May 29, 2018

New Maryland Law Requires Disclosure of Sexual Harassment in the Workplace

Sexual Harassment Disclosure

On May 15, 2018, Governor Hogan signed into law the “Disclosing Sexual Harassment in the Workplace Act of 2018” (the “Act”). The Act will go into effect on October 1, 2018, and it contains two requirements for Maryland employers.

First, regardless of size, Maryland employers will be prohibited from including in an employment agreement, contract, or policy, any provision that waives any substantive or procedural right or remedy to a future claim of sexual harassment or retaliation for reporting sexual harassment. In addition, the Act prohibits employers from taking adverse action against an employee because the employee refuses to enter into an agreement containing such a waiver.

Second, Maryland employers with 50 or more employees, whether in or outside the state of Maryland, will be required to submit answers to bi-annual surveys conducted by the Maryland Commission on Civil Rights (“MCCR”).  The surveys will ask: (1) the number of monetary settlements made by or on behalf of the employer after an employee’s allegation of sexual harassment; (2) the number of times the employer paid a settlement to resolve a sexual harassment allegation against the same employee over the past ten years of employment, and (3) settlements made after an allegation of sexual harassment that included a confidentiality provision. It is unclear if the survey includes current and former employees and settlements outside of Maryland. The first survey must be submitted on or before July 1, 2020 and the second survey must be submitted on or before July 1, 2022. These will be the only submissions required and this portion of the Act will be repealed as of June 30, 2023.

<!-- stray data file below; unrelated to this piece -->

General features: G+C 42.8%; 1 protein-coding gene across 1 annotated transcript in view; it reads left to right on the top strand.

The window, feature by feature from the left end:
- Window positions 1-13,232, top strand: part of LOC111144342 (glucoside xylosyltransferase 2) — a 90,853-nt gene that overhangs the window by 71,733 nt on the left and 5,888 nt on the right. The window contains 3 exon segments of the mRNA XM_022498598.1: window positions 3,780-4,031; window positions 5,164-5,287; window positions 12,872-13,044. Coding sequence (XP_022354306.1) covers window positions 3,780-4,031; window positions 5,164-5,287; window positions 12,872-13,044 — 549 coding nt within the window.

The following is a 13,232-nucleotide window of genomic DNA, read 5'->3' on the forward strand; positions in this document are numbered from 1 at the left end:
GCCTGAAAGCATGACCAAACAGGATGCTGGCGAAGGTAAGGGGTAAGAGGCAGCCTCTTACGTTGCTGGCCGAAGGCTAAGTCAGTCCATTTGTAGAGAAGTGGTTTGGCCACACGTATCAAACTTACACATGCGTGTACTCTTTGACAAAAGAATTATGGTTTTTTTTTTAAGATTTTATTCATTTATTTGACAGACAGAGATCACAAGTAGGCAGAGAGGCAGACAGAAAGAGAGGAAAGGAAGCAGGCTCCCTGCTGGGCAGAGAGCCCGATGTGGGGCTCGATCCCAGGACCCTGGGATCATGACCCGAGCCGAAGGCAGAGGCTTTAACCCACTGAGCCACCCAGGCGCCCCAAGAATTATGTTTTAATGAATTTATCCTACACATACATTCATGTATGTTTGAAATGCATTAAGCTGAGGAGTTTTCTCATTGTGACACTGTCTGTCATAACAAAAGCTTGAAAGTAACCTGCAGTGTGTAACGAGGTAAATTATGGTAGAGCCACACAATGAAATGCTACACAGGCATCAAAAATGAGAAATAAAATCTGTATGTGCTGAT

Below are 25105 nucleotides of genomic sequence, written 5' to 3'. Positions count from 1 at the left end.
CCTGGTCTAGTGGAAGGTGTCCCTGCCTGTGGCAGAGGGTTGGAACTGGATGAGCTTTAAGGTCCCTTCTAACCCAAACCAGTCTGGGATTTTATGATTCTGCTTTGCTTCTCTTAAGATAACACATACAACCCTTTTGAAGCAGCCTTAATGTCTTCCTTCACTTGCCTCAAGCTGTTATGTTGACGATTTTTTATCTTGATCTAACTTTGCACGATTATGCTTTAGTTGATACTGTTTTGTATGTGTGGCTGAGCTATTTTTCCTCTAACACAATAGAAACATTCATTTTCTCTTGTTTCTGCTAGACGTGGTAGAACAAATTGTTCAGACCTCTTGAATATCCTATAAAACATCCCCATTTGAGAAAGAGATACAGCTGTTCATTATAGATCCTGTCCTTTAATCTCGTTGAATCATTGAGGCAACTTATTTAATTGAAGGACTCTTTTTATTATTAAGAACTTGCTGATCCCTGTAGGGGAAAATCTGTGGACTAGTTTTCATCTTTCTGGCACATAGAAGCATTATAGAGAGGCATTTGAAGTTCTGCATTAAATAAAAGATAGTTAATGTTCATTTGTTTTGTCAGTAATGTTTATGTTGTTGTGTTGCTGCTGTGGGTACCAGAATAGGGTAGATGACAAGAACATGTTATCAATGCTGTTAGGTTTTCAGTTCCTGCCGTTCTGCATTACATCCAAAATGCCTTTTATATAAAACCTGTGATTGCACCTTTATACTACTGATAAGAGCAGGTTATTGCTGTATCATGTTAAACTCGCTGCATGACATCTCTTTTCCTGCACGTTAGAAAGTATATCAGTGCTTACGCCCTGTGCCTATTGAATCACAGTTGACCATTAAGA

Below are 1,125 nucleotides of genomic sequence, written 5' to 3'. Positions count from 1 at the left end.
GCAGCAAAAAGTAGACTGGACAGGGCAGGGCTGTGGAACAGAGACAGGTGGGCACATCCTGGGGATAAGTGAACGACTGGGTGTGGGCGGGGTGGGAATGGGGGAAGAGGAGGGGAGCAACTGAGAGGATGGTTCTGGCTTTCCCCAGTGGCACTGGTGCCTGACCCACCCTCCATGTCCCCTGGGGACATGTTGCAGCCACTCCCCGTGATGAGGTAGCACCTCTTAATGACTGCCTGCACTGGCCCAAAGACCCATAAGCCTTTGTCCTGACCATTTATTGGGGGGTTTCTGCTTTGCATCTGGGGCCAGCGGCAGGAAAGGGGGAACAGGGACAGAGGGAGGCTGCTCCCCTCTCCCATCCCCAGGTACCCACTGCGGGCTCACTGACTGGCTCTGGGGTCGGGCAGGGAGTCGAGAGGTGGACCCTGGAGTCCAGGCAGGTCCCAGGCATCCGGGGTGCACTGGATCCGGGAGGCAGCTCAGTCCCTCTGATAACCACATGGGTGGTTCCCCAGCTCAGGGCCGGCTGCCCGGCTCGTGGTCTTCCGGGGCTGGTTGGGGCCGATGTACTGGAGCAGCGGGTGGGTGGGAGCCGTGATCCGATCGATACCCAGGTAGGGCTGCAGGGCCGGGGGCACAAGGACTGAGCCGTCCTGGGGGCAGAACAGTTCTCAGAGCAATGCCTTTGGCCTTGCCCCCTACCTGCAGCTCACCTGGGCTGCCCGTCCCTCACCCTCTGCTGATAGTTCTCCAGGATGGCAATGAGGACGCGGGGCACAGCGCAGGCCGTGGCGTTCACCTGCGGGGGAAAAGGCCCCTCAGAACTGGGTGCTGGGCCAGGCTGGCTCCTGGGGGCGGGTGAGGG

The MCCR will be required to publish or make accessible to the public the information contained in the survey. Specifically, the MCCR’s website the aggregate number of survey responses from employers and will retain, for public inspection upon request, the response from a specific employer regarding the number of settlements included in item 2 above. The Act does not specify whether or not the alleged harasser’s identity will be disclosed.

To prepare for the Act taking effect, employers should (1) review their employment agreements to ensure the documents do not contain a waiver of rights or remedies regarding claims of sexual harassment or retaliation, (2) revise current policies on sexual harassment as needed, and (3) conduct sexual harassment training for all employees.  In addition, Maryland employers with 50 or more employees should begin preparing for the surveys by reviewing and gathering information on sexual harassment claims and settlements and by maintaining records of future settlements.

If you have any questions or concerns on how this law may impact your business practices or have any other questions, please contact your labor and employment counsel at Smith, Gambrell & Russell, LLP.